England Occupations, Fishing, Whaling (National Institute)
The original content for this article was contributed by The National Institute for Genealogical Studies in June 2012. It is an excerpt from their course English: Occupation Records-Professions and Trades and English: Occupations-Military & Services by Dr. Penelope Christensen. The Institute offers over 200 comprehensive genealogy courses for a fee ($).
Fishing and Whaling
Mariners in the Royal Navy and mercantile service as well as coastguards and lifeboatmen are considered in the National Institute for Genealogical Studies course English: Occupations - The Services. Those engaged in harvesting food and other useful materials from the sea are considered here.
The English fishing industry was already well established when William I arrived in 1066, boats going as far as the Arctic to harvest enough fish to satisfy the demand for fish on Wednesdays and Fridays, and during Lent and other Christian festivals. The Catholics subsequently reduced the fast to only Fridays, and at the Reformation Protestants opposed the weekly fish day as smacking of popery, with disastrous results for the fishing industry. To compensate, Elizabeth I declared many specific fish days to assist the fishermen.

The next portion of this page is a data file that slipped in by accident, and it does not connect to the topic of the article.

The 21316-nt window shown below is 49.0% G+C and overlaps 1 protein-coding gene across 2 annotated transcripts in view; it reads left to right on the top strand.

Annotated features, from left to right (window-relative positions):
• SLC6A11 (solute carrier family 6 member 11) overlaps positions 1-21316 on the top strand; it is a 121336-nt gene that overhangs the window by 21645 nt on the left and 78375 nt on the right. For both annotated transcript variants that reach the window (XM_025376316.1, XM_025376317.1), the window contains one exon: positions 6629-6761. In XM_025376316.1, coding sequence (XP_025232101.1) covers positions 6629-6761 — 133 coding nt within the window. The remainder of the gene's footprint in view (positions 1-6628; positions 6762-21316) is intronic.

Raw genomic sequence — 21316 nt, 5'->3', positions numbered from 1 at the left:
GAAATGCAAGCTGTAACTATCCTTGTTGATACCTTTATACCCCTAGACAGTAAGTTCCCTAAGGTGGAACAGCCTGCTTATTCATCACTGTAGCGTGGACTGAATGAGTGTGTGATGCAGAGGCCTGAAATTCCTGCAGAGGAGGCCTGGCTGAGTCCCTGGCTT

Manors had their own fish ponds, and monasteries managed complex breeding tanks (Hey). The town freemen rolls mention freshwater fishermen who caught eels, bream, pike and pickerel in rivers and lakes and marine fish such as herring, haddock, cod and skate. Many small coastal places depended largely on fishing, perhaps with smuggling as a sideline especially in the south. In the 15th-16th centuries some fishermen were travelling as far as Iceland in search of herring, and later to Newfoundland for cod. The great development of deep-sea fishing took place during the 18th and 19th centuries with large fishing ports arising in the north east and Scotland (Hey).
The North Sea was particularly busy with cod, plaice and sole being the main catches from ports like Hull (with England’s largest trawler fleet), Grimsby (which had the world’s biggest fish market), Whitby and North Shields and a host of smaller ones (Bailey 1982). The main methods were drifting and trawling. Drifters work closely together dragging vertical nets to catch surface fish such as herring and mackerel. Trawlers drag wide-mouthed nets along the bottom to catch the ground fish like plaice, turbot, sole and cod. Sailing ships went far afield, but steam power, larger vessels and refrigeration allowed them to go farther and stay out longer.